Thanks to Harbinger921 for the inspiration!
When creating Final Fantasy, Sakaguchi faced a problem: how will his development team represent battles?
Back then, Sakaguchi had to program Final Fantasy to operate like a tabletop game. In Dungeons & Dragons, for example, “Every round, each person acts once, from highest initiative to lowest. Your initiative is determined by rolling 1d20 + your Dex bonus, and stays the same until the end of the combat.”
For limitations in gaming software, real-time battles weren’t possible.
This is the basis of the turn-based battle system. Here’s a further analysis from a user on Gamefaqs:
The original Final Fantasy game was heavily based on the tabletop RPG Dungeons and Dragons. This is seen in various things, from the way spells were ordered into individual level charges to enemies like the behemoth (which originally used a sprite based on the D&D one which was renamed to EYE and had the image changed so as not to breach copyright in the North American version of the game).
One of the ideas taken from D&D was the concept of critical successes. Basically, dice rolls would determine whether or not you hit, and rolling a certain number would be counted as a critical success. The same concept was applied to the battle mechanics: any time an attack is made or a spell is a cast (with exception to the 300HP special specials) a roll was made from 0 to 200. Depending on factors like hit% vs evasion (or spell effectivity vs your hidden magic defense stat) a low enough roll would score a hit, and whether or not it was a critical was also determined the same way.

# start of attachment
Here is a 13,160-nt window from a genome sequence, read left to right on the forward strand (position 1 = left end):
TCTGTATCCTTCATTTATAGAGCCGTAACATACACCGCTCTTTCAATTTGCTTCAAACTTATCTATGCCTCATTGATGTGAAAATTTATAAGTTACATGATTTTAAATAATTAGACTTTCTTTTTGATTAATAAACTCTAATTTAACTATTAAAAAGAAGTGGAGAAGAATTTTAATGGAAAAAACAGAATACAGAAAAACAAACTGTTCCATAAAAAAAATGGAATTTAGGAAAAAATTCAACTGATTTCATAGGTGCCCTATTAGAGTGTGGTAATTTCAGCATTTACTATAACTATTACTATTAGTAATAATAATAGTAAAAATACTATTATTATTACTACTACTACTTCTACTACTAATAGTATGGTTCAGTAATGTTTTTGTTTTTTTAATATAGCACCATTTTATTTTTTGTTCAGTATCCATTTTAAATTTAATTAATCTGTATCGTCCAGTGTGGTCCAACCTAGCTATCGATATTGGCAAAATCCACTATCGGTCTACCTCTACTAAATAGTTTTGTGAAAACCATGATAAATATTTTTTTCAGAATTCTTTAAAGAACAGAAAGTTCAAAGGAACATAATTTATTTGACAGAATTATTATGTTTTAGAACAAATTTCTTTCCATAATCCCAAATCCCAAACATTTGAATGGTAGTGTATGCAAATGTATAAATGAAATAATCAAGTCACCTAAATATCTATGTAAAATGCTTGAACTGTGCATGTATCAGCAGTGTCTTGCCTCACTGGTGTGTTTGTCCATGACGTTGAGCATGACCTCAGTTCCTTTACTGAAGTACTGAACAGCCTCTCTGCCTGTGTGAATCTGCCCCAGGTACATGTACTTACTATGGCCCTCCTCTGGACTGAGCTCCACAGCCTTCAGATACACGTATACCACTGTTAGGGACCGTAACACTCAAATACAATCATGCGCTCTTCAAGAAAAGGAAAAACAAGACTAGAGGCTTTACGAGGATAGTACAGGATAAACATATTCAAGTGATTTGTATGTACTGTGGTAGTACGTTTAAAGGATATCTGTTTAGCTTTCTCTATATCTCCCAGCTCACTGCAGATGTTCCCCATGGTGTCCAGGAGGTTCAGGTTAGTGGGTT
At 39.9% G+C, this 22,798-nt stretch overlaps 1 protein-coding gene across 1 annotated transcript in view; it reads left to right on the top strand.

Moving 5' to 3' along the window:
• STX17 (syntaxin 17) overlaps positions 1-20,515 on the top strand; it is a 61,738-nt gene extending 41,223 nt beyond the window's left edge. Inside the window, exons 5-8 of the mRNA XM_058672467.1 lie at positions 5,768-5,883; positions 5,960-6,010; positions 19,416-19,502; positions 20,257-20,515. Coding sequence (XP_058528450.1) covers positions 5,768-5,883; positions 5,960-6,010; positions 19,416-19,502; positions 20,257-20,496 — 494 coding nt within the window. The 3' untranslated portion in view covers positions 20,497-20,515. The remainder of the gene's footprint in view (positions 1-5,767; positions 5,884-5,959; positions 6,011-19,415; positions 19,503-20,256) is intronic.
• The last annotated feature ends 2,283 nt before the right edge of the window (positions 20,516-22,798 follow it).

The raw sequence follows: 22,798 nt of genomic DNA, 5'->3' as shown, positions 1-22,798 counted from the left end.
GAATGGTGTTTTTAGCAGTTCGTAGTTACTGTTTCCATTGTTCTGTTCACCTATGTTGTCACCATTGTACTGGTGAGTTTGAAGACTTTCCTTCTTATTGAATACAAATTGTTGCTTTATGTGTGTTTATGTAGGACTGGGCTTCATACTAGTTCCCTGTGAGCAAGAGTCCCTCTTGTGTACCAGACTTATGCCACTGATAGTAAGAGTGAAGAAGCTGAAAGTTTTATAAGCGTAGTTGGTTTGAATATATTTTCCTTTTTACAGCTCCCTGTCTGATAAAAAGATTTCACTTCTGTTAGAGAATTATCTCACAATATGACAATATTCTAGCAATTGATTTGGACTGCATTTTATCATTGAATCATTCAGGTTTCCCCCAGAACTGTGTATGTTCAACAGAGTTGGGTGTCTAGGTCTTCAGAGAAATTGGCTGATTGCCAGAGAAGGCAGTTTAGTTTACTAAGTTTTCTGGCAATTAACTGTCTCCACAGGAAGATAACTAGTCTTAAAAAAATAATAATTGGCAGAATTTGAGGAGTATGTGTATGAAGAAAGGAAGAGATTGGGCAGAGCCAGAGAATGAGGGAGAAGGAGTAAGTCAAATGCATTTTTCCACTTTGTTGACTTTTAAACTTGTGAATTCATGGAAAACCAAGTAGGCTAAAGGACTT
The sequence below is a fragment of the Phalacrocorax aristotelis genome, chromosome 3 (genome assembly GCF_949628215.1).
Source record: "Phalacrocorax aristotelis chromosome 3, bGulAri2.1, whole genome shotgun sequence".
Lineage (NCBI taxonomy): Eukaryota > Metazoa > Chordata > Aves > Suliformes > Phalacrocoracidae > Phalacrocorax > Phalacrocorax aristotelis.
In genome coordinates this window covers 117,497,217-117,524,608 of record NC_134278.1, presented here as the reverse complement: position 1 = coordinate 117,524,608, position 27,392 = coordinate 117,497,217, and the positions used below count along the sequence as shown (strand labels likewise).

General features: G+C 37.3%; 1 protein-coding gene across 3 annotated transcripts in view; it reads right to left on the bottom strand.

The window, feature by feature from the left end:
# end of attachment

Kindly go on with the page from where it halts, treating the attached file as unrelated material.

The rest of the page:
I used to think “how do I control four people at the same time in Final Fantasy”? Now I know…
The series slowly broke away from this method, because it’s an imperfect representation of the real-time battle structure. Why else did they decide to implement ATB, which would maintain the “flow of time”? This gives the player a sense or urgency in battle. Also, the developers tried to represent real-time battle the best they could, while controlling many different party members.
After Sakaguchi left, the developers faced a new problem: how do they represent real-time battle? Final Fantasy XII’s approach to this was automating battle of the other playable characters. Final Fantasy XIII and XV followed suit. Final Fantasy XI and XIV bypassed this process.
Everyone who’s ever wanted the series to stay turn based is forgetting two things about Final Fantasy. First, the series is always evolving. Second, turn-based is a representation of real-time battle. It was the best they could do at the time. Since they can actually program real-time battles, subsequent titles will feature more of them.
This has been their philosophy all along.